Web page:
1.2 To moderate our assessment practices.
To continue to work with colleagues within school as well as across the Bristol (and regional) community of schools to moderate assessments across as many formats as possible, but including P Levels and accreditation levels.
As a result of the above activity, to provide staff with a high level of proficiency and confidence in their assessment practices.
1.3 To share and learn from best practice.
To continue to work with colleagues within the Bristol (and regional) community of schools to develop outstanding assessment practices in relation to all forms of staff led assessment practices: ipsative (comparing a pupil’s current performance against their previous performance); formative (checking a pupil’s understanding so that teaching can be modified accordingly); and summative (evaluating what a pupil now knows – often at the end of a unit of learning).
To establish a means of securing a useful baseline assessment framework in the context of life after the NC levels.
2. Curricular Links
2.1 To integrate assessment and the curriculum in ways that support diverse and flexible approaches to learning.
To recognise that the curriculum offer for each of our pupils needs to be relevant; that whilst we recognise the need for a ‘broad and balanced curriculum’ we also recognise that this will mean different things for different pupils and that our approach to assessment needs to be equally differentiated.
3. Quality First Teaching
3.1 To support classroom staff in effective assessment practices
To identify and promote the use of technologies that enhance learning, support practice and promote communication about learning between pupils and staff.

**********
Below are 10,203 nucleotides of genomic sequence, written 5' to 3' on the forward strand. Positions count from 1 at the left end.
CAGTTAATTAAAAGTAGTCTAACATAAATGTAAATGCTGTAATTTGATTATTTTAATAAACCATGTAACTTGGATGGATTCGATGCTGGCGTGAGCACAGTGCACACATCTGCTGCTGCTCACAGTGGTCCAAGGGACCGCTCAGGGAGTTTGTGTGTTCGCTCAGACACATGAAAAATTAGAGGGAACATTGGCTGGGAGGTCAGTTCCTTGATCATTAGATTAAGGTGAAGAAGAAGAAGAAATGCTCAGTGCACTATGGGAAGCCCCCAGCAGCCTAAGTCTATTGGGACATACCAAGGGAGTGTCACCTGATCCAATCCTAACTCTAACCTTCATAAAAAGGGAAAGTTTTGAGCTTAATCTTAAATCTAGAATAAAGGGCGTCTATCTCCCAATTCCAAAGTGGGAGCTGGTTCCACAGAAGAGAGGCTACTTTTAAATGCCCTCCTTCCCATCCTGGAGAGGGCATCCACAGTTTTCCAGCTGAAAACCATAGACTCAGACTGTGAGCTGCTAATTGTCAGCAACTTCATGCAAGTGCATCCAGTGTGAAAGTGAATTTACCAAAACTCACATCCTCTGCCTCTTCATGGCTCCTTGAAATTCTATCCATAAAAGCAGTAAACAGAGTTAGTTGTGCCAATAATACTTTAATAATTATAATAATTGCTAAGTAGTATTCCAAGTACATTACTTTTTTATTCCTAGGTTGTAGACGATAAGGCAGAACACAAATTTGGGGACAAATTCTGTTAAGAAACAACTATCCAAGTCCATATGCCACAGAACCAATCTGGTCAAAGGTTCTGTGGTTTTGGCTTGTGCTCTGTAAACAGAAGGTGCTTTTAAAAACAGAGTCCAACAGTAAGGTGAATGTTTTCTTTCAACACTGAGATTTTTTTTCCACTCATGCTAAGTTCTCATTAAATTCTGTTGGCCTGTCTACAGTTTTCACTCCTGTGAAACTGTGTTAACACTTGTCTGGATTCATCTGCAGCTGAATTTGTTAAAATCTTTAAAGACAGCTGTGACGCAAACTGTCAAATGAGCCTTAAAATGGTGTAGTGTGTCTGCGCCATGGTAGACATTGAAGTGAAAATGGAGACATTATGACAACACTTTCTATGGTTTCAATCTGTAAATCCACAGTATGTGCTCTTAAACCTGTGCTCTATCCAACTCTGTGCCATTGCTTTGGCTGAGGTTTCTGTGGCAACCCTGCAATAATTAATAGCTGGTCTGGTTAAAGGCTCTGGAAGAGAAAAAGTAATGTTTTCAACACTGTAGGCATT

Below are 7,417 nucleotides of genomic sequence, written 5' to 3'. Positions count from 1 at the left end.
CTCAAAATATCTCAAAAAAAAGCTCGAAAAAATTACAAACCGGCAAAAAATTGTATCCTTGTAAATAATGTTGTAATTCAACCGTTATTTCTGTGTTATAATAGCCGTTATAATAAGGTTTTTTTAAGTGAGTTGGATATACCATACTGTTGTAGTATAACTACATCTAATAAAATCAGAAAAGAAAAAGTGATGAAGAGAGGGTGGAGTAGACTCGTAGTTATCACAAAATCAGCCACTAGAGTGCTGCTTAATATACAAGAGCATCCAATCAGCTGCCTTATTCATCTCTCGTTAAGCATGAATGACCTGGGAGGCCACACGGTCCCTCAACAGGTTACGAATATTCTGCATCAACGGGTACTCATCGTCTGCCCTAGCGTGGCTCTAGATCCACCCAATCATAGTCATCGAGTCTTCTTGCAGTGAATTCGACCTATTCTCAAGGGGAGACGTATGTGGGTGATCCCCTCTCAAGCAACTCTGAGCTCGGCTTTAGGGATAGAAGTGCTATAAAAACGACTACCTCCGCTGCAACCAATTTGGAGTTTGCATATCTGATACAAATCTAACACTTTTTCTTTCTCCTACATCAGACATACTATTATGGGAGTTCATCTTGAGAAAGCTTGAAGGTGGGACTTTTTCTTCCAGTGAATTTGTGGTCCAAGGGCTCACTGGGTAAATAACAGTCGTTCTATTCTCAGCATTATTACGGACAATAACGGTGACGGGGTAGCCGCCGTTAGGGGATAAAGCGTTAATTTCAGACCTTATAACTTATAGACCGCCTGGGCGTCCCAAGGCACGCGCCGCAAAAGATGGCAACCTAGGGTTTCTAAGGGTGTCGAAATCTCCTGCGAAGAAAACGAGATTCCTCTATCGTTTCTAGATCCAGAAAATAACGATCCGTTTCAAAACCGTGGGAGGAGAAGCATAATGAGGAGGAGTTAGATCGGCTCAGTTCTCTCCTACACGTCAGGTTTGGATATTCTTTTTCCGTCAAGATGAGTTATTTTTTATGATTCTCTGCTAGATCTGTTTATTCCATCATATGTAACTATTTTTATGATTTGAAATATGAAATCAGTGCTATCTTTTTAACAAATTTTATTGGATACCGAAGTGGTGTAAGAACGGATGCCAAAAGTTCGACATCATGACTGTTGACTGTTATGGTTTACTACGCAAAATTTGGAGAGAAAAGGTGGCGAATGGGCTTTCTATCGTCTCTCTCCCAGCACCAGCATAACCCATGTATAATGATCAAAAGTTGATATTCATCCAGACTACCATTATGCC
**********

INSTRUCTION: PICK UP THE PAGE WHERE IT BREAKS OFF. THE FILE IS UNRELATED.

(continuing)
To recognise in our assessment practices that there is not a single menu of interventions and approaches appropriate to all and there is no one curriculum that fits all our pupils (see Curriculum Statement). Everything we do, and everything each pupil experiences, must be meaningful to them. Our assessment practices enable us to find the very best interventions and approaches to learning for each young person.
To develop the use of information and data about teaching and intervention outcomes such that their impact upon learning and wellbeing can be evaluated at as early a stage as possible and modifications made immediately.
To improve digital literacy in staff and students by providing professional development opportunities for all to become familiar and comfortable with the use of technologies to enhance learning.
3.2 Keeping pupils in the assessment loop.
To engage young people in reviewing their own learning and, where possible and meaningful, that of their peers.
To model to pupils where appropriate the principles of feedback and next step feedback, supporting and promoting independence and self-evaluation.
To enhance the School’s practice in collecting and analysing pupil feedback.
3.3 Keeping parents and carers informed about and involved in assessments.
To work in partnership with the Parent Council and utilise wider parental feedback to enhance the information contained within the Annual Reports to parents and the ways in which this is presented to them.
To work in partnership with the Parent Council and utilise wider parental feedback to identify a means through which we can continue to meet our statutory reporting obligations to parents whilst at the same time ensuring we are communicating with parents and families about the things that matter most to them.
To build upon our best ‘Person Centred Review’ practice to secure Annual Reviews and Education, Health and Care Plan reviews that are pupil and family focused.
To support pupils and families in engaging with WIKI’s as a means of articulating and communicating the things that matter to them about pupil needs and progress.